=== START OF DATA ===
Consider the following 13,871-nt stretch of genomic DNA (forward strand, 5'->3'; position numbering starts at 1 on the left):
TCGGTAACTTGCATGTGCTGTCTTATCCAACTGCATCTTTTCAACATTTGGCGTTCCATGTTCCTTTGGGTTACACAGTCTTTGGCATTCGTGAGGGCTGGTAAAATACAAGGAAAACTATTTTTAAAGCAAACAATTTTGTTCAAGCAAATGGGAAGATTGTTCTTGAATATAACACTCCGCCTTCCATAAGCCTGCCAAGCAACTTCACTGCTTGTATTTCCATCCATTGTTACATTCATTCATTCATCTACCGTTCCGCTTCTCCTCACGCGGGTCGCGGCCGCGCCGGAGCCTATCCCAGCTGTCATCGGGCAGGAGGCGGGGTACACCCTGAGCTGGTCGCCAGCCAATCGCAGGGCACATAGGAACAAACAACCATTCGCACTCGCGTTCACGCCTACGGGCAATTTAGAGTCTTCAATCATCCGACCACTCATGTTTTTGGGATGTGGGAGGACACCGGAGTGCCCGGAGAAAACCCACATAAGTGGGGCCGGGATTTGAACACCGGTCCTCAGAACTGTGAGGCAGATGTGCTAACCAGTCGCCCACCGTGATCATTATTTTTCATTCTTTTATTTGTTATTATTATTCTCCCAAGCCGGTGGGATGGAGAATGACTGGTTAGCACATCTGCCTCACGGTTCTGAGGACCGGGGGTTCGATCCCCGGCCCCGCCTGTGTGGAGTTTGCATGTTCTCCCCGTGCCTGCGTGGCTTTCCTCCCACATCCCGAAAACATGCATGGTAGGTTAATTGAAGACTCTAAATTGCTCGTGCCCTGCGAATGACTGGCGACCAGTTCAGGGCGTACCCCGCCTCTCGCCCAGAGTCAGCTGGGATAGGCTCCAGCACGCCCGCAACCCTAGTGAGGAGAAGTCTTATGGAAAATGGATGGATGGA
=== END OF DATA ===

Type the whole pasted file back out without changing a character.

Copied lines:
Consider the following 13,871-nt stretch of genomic DNA (forward strand, 5'->3'; position numbering starts at 1 on the left):
TCGGTAACTTGCATGTGCTGTCTTATCCAACTGCATCTTTTCAACATTTGGCGTTCCATGTTCCTTTGGGTTACACAGTCTTTGGCATTCGTGAGGGCTGGTAAAATACAAGGAAAACTATTTTTAAAGCAAACAATTTTGTTCAAGCAAATGGGAAGATTGTTCTTGAATATAACACTCCGCCTTCCATAAGCCTGCCAAGCAACTTCACTGCTTGTATTTCCATCCATTGTTACATTCATTCATTCATCTACCGTTCCGCTTCTCCTCACGCGGGTCGCGGCCGCGCCGGAGCCTATCCCAGCTGTCATCGGGCAGGAGGCGGGGTACACCCTGAGCTGGTCGCCAGCCAATCGCAGGGCACATAGGAACAAACAACCATTCGCACTCGCGTTCACGCCTACGGGCAATTTAGAGTCTTCAATCATCCGACCACTCATGTTTTTGGGATGTGGGAGGACACCGGAGTGCCCGGAGAAAACCCACATAAGTGGGGCCGGGATTTGAACACCGGTCCTCAGAACTGTGAGGCAGATGTGCTAACCAGTCGCCCACCGTGATCATTATTTTTCATTCTTTTATTTGTTATTATTATTCTCCCAAGCCGGTGGGATGGAGAATGACTGGTTAGCACATCTGCCTCACGGTTCTGAGGACCGGGGGTTCGATCCCCGGCCCCGCCTGTGTGGAGTTTGCATGTTCTCCCCGTGCCTGCGTGGCTTTCCTCCCACATCCCGAAAACATGCATGGTAGGTTAATTGAAGACTCTAAATTGCTCGTGCCCTGCGAATGACTGGCGACCAGTTCAGGGCGTACCCCGCCTCTCGCCCAGAGTCAGCTGGGATAGGCTCCAGCACGCCCGCAACCCTAGTGAGGAGAAGTCTTATGGAAAATGGATGGATGGA